Factors that affect HIV treatment adherence

Some people may not disclose their status to their family because of fear of stigma and judgement.

Some people may not disclose their status to their family because of fear of stigma and judgement.

What you need to know:

  • It can be difficult for people living with HIV/AIDs to adhere to their treatment if they are depressed, use drugs, do not feel supported, lack food and shelter.
  • Understanding the factors that affect your ability to take care of yourself will help you find solutions that work best for your situation.
  • People living with HIV/AIDs may not disclose their status for fear of being judged by those around them.

Depending on the region, age, and social status, patients are likely to have distinct challenges that make it difficult to adhere to medication.

Stigma

The stigma and discrimination associated with HIV may increase patients' stress, anxiety, and depression. This usually makes it difficult for the patient to follow their treatment regimen because they are worried about being discriminated against or rejected.

Drugs use

Patients who abuse drugs are likely to engage in behaviours that put their health at risk. This makes it difficult for them to adhere because they do not feel the need to take care of themselves.

Non-disclosure

Some people may not disclose their status to their family because of fear of stigma and judgment, and lose out on the support of family, friends, and loved ones.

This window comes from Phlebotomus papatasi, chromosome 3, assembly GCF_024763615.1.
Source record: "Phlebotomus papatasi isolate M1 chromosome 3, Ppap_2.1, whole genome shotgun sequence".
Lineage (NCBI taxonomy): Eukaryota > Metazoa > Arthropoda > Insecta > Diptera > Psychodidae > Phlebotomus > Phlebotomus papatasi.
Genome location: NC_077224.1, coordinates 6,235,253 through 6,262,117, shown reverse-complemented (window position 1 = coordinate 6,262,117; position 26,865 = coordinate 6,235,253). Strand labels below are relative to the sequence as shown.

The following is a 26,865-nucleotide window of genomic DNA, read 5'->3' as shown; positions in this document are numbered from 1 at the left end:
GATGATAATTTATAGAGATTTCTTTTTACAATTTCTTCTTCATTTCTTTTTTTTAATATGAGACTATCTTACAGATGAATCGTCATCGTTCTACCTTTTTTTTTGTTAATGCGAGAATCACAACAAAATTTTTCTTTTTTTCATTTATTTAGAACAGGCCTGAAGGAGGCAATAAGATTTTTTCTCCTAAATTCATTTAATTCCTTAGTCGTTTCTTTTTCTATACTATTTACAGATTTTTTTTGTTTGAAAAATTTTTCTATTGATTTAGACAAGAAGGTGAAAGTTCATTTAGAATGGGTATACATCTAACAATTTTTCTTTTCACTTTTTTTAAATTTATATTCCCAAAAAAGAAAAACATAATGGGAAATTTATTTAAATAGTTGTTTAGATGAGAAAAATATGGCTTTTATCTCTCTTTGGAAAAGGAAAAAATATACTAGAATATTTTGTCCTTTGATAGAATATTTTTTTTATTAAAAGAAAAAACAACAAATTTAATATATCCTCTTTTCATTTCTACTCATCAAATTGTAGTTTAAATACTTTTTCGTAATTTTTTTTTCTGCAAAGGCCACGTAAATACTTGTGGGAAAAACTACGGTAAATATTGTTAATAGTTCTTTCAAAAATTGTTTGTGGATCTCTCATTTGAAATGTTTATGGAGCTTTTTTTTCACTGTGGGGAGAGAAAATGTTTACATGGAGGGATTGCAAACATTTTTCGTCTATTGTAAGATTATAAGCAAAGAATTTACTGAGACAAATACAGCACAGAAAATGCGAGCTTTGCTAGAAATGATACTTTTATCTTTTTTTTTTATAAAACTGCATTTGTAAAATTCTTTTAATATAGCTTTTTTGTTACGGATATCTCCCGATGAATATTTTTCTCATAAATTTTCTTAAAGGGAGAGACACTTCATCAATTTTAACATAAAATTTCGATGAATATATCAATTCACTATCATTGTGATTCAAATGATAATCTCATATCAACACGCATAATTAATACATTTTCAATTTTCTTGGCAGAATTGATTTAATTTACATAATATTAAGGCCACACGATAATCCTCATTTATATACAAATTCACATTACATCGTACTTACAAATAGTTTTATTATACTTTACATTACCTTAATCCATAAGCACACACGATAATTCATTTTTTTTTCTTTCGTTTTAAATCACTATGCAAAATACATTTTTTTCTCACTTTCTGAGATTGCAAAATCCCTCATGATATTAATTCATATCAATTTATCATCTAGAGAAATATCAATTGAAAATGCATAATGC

Forgetfulness

Lack of motivation can affect adherence as patients may become uninterested in taking care of themselves or following their treatment regimen due to a lack of interest in their health.

Insufficient education

Lack of knowledge about HIV/AIDs can affect adherence. Some people do not understand the benefits of adhering to treatment and hence engage in risky behaviour that compromises their health.

Low satisfaction with healthcare services

If patients are not satisfied with the care and support they receive from health providers, it may affect adherence. This includes feeling that the healthcare provider is not providing enough information about treatment or lacks empathy. In that case, they may be less likely to adhere.

Socioeconomic factors

Some people are forced to prioritise making money over taking care of themselves due to financial issues. This makes it difficult for them to adhere since they have to work to make money, and this may keep them from following their treatment schedules.

Non-adherence in pregnant women

Stigma

People living with HIV/AIDs may not disclose their status for fear of being judged by those around them. This makes it difficult for pregnant women to adhere to their treatment regimen since they are worried about how people may react if they find out that they are HIV-positive.

Antiretroviral drugs side effects

Side effects such as nausea, vomiting, and diarrhoea can make it difficult for pregnant women to take treatment during pregnancy. In addition, pregnancy itself has side effects such as back pain and fatigue, making it difficult for women to take their medication.

Lifestyle changes

HIV/AIDs treatment is usually accompanied by lifestyle changes that may be hard for pregnant women to follow given the demands of pregnancy.

Inadequate emotional and financial support from spouses

Financial problems can affect adherence as it may be difficult for the woman to purchase her medication or attend clinics regularly. This can also lead to conflict.

Poverty, lack of food

If there is inadequate money to buy food or pay for necessities such as rent and water bills, it will be difficult for the woman to adhere because other concerns take priority. Distance from clinics plays a significant role.

Welcome!

You're all set to enjoy unlimited Prime content.